Here's another screen grab, this time from a MAXSEA overlay (below). Similar issue. Presumably, where the shore isn't bold, there's no radar return. Where the target is hard and, particularly where it has some height (inland) there is a good strong return. But how do we know we don't have a GPS accuracy issue at play here?

Granted, if we had GPS accuracy issues, we would have them with the overlay as well as without. In other words, the dedicated chart display would be similarly skewed by the incorrect GPS input data. Some might argue that having the overlay brings the GPS inaccuracy to the attention of a helmsman faster than if he or she had been staring at two dedicated displays. It's a valid point, but I would argue it instills a false sense of security and confidence. I would rather see my helmsman operating on the basis of not knowing for sure than assuming the position of the target is somewhere between the charted position and that of the radar image. It's too easy to make that visual leap of faith with an overlaid image.

Finally, I think the TMI issue is serious enough that electronics manufacturers have to dial back on the technology until such time as a study has been completed to determine if captains and mates are susceptible to information saturation. We already hear reports of captains and mates filtering out AIS data while in high traffic areas. To me, this is a clear indication that the radar/plotter display has reached an information saturation point.

Perhaps these overlay issues wouldn't bother me if I was looking at a large, high resolution screen. Or maybe if I had picture and spot zoom capability. I'm not sure. My gut feeling is we need more data processing and less data imaging. If things keep going the way they're going, we'll have three dimensional virtual displays of everything taking place outside of the wheelhouse windows. When that happens, somebody is bound to ask why we need real captains and crews. (See USV below.)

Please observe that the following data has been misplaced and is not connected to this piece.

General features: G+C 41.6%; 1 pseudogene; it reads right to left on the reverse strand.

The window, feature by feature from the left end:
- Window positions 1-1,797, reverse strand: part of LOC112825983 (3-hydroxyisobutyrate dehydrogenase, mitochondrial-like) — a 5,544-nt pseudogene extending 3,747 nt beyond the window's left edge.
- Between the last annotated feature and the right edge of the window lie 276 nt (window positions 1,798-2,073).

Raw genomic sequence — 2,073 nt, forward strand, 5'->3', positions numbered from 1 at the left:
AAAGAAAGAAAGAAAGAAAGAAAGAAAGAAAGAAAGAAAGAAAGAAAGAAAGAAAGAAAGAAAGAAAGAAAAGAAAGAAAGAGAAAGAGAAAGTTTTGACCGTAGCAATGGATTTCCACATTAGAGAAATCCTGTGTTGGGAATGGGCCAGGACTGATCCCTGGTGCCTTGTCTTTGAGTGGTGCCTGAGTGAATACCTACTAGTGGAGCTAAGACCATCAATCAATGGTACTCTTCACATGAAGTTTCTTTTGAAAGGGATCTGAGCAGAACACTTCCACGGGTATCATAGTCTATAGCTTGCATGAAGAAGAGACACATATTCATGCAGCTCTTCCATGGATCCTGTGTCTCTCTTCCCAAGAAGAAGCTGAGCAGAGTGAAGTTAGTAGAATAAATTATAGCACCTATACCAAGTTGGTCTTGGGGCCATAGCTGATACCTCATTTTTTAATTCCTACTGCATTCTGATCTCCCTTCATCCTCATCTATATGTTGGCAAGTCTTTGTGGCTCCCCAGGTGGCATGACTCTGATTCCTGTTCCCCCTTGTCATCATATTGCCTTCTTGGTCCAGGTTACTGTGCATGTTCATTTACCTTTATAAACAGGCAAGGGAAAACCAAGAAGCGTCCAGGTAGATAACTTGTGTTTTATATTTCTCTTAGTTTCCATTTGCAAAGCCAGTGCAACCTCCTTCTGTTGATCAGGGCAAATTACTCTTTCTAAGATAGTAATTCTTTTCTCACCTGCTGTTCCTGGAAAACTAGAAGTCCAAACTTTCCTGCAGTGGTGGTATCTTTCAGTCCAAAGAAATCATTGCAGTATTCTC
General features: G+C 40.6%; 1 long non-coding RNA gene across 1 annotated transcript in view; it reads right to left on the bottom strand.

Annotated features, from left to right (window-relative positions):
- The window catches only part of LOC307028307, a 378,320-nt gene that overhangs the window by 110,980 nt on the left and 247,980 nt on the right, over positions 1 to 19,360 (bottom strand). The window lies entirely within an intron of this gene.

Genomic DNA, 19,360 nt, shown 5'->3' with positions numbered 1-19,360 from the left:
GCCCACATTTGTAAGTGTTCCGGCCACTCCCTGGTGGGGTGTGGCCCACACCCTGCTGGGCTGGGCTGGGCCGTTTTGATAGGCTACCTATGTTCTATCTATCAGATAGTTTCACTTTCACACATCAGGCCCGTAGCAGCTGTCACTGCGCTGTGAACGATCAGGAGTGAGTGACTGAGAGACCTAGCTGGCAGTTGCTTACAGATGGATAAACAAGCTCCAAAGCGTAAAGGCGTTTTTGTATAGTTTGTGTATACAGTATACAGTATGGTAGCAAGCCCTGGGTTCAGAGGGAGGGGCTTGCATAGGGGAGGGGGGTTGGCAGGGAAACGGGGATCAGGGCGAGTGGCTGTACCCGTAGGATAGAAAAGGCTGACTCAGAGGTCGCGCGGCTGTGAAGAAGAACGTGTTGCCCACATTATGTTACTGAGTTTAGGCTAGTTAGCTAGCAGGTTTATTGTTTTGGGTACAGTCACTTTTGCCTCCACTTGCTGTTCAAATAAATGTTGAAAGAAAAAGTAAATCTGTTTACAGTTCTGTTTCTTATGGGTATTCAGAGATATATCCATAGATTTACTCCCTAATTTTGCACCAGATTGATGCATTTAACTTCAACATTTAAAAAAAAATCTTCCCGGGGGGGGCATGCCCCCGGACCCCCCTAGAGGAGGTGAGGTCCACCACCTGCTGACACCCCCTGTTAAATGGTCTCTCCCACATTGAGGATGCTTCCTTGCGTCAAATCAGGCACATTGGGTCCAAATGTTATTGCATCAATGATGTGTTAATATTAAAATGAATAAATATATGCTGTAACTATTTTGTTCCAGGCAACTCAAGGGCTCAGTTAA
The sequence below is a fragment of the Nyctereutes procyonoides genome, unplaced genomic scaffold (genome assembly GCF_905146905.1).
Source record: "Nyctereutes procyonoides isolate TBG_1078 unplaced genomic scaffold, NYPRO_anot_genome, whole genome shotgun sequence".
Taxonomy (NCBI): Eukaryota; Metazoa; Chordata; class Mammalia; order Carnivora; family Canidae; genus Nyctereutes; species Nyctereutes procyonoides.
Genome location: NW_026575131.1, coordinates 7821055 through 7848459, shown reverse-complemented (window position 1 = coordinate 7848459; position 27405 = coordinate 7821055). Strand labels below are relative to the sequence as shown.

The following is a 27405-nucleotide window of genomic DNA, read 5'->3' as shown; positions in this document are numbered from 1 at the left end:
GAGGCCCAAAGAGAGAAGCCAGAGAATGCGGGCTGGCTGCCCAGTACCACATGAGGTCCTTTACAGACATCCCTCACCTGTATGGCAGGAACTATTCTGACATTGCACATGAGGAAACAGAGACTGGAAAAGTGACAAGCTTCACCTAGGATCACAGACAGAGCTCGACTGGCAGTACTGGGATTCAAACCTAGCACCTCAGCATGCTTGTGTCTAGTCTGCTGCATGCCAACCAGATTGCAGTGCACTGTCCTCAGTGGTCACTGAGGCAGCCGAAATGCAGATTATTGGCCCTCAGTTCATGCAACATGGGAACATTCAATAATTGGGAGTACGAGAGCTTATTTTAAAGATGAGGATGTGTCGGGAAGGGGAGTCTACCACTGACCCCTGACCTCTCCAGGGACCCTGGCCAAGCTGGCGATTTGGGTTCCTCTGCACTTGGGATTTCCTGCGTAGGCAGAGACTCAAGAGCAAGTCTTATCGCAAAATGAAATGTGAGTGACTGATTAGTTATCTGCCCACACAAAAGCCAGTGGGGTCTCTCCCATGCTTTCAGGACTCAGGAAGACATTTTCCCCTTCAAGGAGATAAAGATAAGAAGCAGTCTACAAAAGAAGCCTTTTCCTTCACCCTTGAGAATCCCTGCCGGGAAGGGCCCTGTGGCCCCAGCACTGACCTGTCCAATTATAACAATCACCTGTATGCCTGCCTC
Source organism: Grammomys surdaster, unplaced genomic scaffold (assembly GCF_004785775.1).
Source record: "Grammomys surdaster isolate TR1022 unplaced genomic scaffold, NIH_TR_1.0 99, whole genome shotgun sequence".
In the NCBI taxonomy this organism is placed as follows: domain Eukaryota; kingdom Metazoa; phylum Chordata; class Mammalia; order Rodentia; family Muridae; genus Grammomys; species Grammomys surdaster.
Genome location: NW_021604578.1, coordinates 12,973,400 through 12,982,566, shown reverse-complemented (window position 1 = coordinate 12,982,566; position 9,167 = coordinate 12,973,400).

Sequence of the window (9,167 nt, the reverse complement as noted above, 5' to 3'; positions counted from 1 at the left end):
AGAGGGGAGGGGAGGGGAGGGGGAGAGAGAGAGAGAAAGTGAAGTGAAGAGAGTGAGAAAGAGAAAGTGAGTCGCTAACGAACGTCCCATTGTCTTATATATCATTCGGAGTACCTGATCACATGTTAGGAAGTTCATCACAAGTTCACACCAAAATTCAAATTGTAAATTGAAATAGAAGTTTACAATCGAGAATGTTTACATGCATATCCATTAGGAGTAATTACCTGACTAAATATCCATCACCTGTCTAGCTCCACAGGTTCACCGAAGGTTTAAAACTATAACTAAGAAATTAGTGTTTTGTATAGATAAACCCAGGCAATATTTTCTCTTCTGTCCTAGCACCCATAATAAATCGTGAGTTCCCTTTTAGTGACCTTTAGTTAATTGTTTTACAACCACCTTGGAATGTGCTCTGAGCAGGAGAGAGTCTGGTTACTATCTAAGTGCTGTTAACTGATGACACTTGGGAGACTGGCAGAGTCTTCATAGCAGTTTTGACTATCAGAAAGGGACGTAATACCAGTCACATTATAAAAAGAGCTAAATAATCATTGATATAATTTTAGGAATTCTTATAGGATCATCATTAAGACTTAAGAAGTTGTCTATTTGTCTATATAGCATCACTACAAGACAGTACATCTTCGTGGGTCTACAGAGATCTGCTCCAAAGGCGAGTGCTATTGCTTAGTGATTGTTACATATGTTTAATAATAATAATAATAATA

How Will the Navy's USV Program Impact the Future of the Marine Industry?

This is a Protector series USV (Unmanned Surface Vessel) designed by the Rafael Armament Development Authority. It is only one of many surface vessels designed and built for unmanned and remote operator missions. Combined with a multi-integrated navigation and weapons delivery package and satellite communications there's no reason to think a helmsman can't be sitting in a high tech command center at the Pentagon while sending this, or something 100 times larger, into combat halfway around the world. In fact, this particular series has already seen action in the Persian Gulf and Mediterranean.

Industry and military experts have long been anticipating the successful implementation of remote-operated unmanned service vehicles to broader areas of the marine environment. We already have them in use as anti-terror and surveillance devices, weapons delivery systems and research and survey robotics. I can remember reading an article in Popular Mechanics Magazine when I was a kid about unmanned tankers crossing the oceans to deliver their product. Back then, it was the stuff of science fiction, as nobody in their right mind would believe the on-site decision-making ability of a real captain and crew could be systematically bypassed by wires, servos and radio waves.

That was then, 30-plus years ago, and this is now.

With powerful high speed satellite communications, AIS and ARPA capable radars, precision GPS tracking and a full-functioning remote helm, anything is possible. I'm sure, with today's technology, a captain can deliver an 800' tanker from Dubai to New Jersey -- provided nothing goes wrong along the way.

I suspect we're safe, for awhile. Until air-rescue reaches a point where a crew can be delivered to an unmanned ocean going vessel in time of need and at supersonic speeds, the concept of large scale unmanned transport across the oceans will remain on the drawing board. In the meantime, USVs, and their underwater cousins UUVs, will be limited to relatively small, high speed attack and surveillance operations.